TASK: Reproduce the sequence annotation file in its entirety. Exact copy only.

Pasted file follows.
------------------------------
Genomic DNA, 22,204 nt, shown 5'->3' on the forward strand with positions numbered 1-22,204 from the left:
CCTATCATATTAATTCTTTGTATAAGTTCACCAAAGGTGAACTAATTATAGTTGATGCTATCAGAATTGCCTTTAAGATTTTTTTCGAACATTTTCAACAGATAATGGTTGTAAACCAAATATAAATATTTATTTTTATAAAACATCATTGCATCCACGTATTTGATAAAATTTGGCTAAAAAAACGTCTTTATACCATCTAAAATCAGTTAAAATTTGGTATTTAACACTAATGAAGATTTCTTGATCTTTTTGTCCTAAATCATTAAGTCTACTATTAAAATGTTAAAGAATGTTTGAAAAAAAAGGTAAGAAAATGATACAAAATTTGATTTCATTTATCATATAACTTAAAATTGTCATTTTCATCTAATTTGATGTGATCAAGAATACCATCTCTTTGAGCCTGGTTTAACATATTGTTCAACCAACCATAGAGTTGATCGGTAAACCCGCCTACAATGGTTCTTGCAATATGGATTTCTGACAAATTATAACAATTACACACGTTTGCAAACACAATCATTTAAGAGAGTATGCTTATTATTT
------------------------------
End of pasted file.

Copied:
Genomic DNA, 22,204 nt, shown 5'->3' on the forward strand with positions numbered 1-22,204 from the left:
CCTATCATATTAATTCTTTGTATAAGTTCACCAAAGGTGAACTAATTATAGTTGATGCTATCAGAATTGCCTTTAAGATTTTTTTCGAACATTTTCAACAGATAATGGTTGTAAACCAAATATAAATATTTATTTTTATAAAACATCATTGCATCCACGTATTTGATAAAATTTGGCTAAAAAAACGTCTTTATACCATCTAAAATCAGTTAAAATTTGGTATTTAACACTAATGAAGATTTCTTGATCTTTTTGTCCTAAATCATTAAGTCTACTATTAAAATGTTAAAGAATGTTTGAAAAAAAAGGTAAGAAAATGATACAAAATTTGATTTCATTTATCATATAACTTAAAATTGTCATTTTCATCTAATTTGATGTGATCAAGAATACCATCTCTTTGAGCCTGGTTTAACATATTGTTCAACCAACCATAGAGTTGATCGGTAAACCCGCCTACAATGGTTCTTGCAATATGGATTTCTGACAAATTATAACAATTACACACGTTTGCAAACACAATCATTTAAGAGAGTATGCTTATTATTT